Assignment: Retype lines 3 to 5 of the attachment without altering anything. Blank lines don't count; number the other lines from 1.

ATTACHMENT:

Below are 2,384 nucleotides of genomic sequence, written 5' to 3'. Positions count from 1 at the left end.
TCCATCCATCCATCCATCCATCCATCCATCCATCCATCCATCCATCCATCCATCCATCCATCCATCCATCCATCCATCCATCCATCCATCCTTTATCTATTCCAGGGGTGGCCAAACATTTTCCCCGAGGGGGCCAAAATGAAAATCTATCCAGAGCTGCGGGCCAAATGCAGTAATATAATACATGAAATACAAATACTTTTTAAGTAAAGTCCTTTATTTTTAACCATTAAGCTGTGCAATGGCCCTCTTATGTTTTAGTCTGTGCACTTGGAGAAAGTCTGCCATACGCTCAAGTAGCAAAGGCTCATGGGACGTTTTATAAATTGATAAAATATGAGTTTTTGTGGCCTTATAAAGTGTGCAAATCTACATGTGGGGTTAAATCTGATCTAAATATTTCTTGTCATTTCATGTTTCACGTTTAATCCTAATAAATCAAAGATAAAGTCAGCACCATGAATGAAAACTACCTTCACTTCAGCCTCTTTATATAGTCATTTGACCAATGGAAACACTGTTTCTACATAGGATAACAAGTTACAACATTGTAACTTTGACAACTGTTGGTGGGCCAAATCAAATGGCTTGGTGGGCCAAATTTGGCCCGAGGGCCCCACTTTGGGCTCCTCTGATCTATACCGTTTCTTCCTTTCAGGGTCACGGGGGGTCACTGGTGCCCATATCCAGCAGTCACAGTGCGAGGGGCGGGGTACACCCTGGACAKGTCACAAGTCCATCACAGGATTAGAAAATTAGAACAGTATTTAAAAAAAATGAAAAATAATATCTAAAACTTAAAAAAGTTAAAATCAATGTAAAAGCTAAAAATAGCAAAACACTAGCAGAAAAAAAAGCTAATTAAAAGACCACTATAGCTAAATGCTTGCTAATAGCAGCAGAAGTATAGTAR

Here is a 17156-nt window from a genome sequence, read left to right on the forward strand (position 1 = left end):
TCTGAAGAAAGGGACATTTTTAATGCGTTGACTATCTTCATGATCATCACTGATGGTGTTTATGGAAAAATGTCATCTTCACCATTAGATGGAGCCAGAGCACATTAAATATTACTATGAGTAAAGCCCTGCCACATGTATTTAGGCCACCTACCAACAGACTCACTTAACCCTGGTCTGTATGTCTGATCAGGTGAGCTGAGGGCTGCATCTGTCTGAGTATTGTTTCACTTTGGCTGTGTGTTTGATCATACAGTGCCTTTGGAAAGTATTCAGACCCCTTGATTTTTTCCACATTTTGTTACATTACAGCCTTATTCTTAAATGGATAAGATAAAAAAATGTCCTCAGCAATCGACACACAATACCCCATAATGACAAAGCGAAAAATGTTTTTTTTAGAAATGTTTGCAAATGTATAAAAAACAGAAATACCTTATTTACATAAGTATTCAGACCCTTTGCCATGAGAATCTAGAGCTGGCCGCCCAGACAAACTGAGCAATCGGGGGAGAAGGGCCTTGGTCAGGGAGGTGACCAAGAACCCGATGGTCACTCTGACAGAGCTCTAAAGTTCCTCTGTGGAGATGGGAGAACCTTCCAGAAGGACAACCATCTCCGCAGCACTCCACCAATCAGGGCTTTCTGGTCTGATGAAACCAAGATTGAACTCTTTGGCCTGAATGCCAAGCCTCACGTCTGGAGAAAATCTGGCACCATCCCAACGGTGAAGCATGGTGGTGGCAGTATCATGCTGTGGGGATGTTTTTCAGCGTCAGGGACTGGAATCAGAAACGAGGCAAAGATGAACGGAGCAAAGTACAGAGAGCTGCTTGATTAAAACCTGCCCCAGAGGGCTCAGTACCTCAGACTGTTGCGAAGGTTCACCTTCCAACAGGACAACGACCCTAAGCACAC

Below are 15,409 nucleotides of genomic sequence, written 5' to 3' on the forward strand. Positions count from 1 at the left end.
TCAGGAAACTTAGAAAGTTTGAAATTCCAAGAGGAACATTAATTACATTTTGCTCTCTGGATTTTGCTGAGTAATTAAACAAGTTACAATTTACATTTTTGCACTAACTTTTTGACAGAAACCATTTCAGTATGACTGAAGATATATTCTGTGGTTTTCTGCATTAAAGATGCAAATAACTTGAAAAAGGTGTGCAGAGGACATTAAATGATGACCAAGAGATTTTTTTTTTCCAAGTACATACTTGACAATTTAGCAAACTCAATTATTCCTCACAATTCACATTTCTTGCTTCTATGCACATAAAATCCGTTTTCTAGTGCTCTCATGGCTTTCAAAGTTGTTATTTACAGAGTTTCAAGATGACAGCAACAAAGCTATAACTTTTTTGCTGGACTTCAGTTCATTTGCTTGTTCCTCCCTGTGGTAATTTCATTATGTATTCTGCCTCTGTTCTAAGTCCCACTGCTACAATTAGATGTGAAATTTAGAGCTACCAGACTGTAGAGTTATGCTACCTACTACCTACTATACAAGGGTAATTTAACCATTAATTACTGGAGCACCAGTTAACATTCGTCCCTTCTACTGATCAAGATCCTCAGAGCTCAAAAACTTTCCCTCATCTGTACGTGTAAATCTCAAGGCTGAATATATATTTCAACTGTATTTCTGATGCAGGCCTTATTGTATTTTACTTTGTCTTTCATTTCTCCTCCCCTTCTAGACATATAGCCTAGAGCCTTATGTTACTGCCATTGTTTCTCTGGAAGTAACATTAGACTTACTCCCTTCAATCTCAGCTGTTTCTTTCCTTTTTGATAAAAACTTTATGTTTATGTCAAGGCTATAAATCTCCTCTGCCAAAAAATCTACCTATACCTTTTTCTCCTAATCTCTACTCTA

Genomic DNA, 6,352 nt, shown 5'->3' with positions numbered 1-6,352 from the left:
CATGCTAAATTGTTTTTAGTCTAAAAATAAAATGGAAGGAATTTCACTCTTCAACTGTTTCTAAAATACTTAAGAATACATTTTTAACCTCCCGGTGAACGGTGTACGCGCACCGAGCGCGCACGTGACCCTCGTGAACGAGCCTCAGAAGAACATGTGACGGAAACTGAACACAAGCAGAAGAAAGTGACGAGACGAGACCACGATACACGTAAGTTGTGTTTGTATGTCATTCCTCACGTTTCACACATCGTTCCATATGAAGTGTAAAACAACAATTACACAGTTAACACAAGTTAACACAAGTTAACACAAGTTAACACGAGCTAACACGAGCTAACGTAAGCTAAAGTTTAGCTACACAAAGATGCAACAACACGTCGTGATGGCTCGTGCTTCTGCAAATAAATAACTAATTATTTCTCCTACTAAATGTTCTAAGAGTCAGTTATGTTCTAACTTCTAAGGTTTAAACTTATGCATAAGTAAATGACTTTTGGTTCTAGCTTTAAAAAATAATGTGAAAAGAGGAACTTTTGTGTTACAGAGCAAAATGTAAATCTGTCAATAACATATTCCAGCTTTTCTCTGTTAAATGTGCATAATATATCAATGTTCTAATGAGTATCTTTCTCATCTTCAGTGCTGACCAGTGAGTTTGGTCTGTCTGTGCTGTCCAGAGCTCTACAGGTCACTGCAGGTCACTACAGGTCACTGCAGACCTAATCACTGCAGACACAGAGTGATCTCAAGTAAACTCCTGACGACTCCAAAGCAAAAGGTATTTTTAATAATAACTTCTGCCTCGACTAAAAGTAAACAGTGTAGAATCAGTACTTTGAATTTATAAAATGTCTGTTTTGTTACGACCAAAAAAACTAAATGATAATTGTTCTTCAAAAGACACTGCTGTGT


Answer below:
Here is a 17156-nt window from a genome sequence, read left to right on the forward strand (position 1 = left end):
TCTGAAGAAAGGGACATTTTTAATGCGTTGACTATCTTCATGATCATCACTGATGGTGTTTATGGAAAAATGTCATCTTCACCATTAGATGGAGCCAGAGCACATTAAATATTACTATGAGTAAAGCCCTGCCACATGTATTTAGGCCACCTACCAACAGACTCACTTAACCCTGGTCTGTATGTCTGATCAGGTGAGCTGAGGGCTGCATCTGTCTGAGTATTGTTTCACTTTGGCTGTGTGTTTGATCATACAGTGCCTTTGGAAAGTATTCAGACCCCTTGATTTTTTCCACATTTTGTTACATTACAGCCTTATTCTTAAATGGATAAGATAAAAAAATGTCCTCAGCAATCGACACACAATACCCCATAATGACAAAGCGAAAAATGTTTTTTTTAGAAATGTTTGCAAATGTATAAAAAACAGAAATACCTTATTTACATAAGTATTCAGACCCTTTGCCATGAGAATCTAGAGCTGGCCGCCCAGACAAACTGAGCAATCGGGGGAGAAGGGCCTTGGTCAGGGAGGTGACCAAGAACCCGATGGTCACTCTGACAGAGCTCTAAAGTTCCTCTGTGGAGATGGGAGAACCTTCCAGAAGGACAACCATCTCCGCAGCACTCCACCAATCAGGGCTTTCTGGTCTGATGAAACCAAGATTGAACTCTTTGGCCTGAATGCCAAGCCTCACGTCTGGAGAAAATCTGGCACCATCCCAACGGTGAAGCATGGTGGTGGCAGTATCATGCTGTGGGGATGTTTTTCAGCGTCAGGGACTGGAATCAGAAACGAGGCAAAGATGAACGGAGCAAAGTACAGAGAGCTGCTTGATTAAAACCTGCCCCAGAGGGCTCAGTACCTCAGACTGTTGCGAAGGTTCACCTTCCAACAGGACAACGACCCTAAGCACAC

Below are 15,409 nucleotides of genomic sequence, written 5' to 3' on the forward strand. Positions count from 1 at the left end.